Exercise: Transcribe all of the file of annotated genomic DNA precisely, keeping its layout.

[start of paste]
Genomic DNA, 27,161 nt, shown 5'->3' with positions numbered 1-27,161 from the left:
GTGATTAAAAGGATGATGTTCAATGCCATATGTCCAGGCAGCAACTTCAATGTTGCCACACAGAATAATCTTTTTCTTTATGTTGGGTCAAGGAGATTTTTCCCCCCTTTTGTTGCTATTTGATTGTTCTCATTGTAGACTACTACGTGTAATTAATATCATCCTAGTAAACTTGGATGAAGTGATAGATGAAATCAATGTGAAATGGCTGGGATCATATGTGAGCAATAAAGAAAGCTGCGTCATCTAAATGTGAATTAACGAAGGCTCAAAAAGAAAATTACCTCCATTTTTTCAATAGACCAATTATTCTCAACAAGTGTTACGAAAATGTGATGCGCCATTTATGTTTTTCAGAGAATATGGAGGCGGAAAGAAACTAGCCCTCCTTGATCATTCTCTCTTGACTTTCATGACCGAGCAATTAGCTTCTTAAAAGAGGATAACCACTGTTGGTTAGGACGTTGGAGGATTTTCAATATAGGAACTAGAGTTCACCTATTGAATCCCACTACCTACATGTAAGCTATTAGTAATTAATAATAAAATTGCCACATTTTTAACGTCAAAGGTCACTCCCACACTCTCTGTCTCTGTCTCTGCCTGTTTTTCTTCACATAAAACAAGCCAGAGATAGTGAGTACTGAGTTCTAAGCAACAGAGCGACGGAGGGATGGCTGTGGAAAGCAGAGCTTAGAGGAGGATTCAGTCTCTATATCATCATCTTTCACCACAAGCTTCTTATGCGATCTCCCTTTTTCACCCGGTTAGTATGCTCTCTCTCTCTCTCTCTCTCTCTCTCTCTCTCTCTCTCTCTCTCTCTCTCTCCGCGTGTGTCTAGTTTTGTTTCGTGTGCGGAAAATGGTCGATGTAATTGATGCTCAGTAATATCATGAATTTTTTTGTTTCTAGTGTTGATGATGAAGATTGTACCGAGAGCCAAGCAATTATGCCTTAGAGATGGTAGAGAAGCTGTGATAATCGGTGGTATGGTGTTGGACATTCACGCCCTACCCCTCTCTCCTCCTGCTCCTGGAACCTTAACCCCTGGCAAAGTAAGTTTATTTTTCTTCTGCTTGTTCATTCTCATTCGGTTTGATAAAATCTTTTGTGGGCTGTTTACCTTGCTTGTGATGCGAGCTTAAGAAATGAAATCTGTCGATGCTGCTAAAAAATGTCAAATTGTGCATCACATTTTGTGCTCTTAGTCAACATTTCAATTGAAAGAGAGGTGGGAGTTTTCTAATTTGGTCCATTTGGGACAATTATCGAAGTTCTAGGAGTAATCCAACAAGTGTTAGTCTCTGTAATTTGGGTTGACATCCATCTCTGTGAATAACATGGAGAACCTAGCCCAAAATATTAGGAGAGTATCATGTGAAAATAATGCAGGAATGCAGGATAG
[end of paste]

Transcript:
Genomic DNA, 27,161 nt, shown 5'->3' with positions numbered 1-27,161 from the left:
GTGATTAAAAGGATGATGTTCAATGCCATATGTCCAGGCAGCAACTTCAATGTTGCCACACAGAATAATCTTTTTCTTTATGTTGGGTCAAGGAGATTTTTCCCCCCTTTTGTTGCTATTTGATTGTTCTCATTGTAGACTACTACGTGTAATTAATATCATCCTAGTAAACTTGGATGAAGTGATAGATGAAATCAATGTGAAATGGCTGGGATCATATGTGAGCAATAAAGAAAGCTGCGTCATCTAAATGTGAATTAACGAAGGCTCAAAAAGAAAATTACCTCCATTTTTTCAATAGACCAATTATTCTCAACAAGTGTTACGAAAATGTGATGCGCCATTTATGTTTTTCAGAGAATATGGAGGCGGAAAGAAACTAGCCCTCCTTGATCATTCTCTCTTGACTTTCATGACCGAGCAATTAGCTTCTTAAAAGAGGATAACCACTGTTGGTTAGGACGTTGGAGGATTTTCAATATAGGAACTAGAGTTCACCTATTGAATCCCACTACCTACATGTAAGCTATTAGTAATTAATAATAAAATTGCCACATTTTTAACGTCAAAGGTCACTCCCACACTCTCTGTCTCTGTCTCTGCCTGTTTTTCTTCACATAAAACAAGCCAGAGATAGTGAGTACTGAGTTCTAAGCAACAGAGCGACGGAGGGATGGCTGTGGAAAGCAGAGCTTAGAGGAGGATTCAGTCTCTATATCATCATCTTTCACCACAAGCTTCTTATGCGATCTCCCTTTTTCACCCGGTTAGTATGCTCTCTCTCTCTCTCTCTCTCTCTCTCTCTCTCTCTCTCTCTCTCTCTCTCTCCGCGTGTGTCTAGTTTTGTTTCGTGTGCGGAAAATGGTCGATGTAATTGATGCTCAGTAATATCATGAATTTTTTTGTTTCTAGTGTTGATGATGAAGATTGTACCGAGAGCCAAGCAATTATGCCTTAGAGATGGTAGAGAAGCTGTGATAATCGGTGGTATGGTGTTGGACATTCACGCCCTACCCCTCTCTCCTCCTGCTCCTGGAACCTTAACCCCTGGCAAAGTAAGTTTATTTTTCTTCTGCTTGTTCATTCTCATTCGGTTTGATAAAATCTTTTGTGGGCTGTTTACCTTGCTTGTGATGCGAGCTTAAGAAATGAAATCTGTCGATGCTGCTAAAAAATGTCAAATTGTGCATCACATTTTGTGCTCTTAGTCAACATTTCAATTGAAAGAGAGGTGGGAGTTTTCTAATTTGGTCCATTTGGGACAATTATCGAAGTTCTAGGAGTAATCCAACAAGTGTTAGTCTCTGTAATTTGGGTTGACATCCATCTCTGTGAATAACATGGAGAACCTAGCCCAAAATATTAGGAGAGTATCATGTGAAAATAATGCAGGAATGCAGGATAG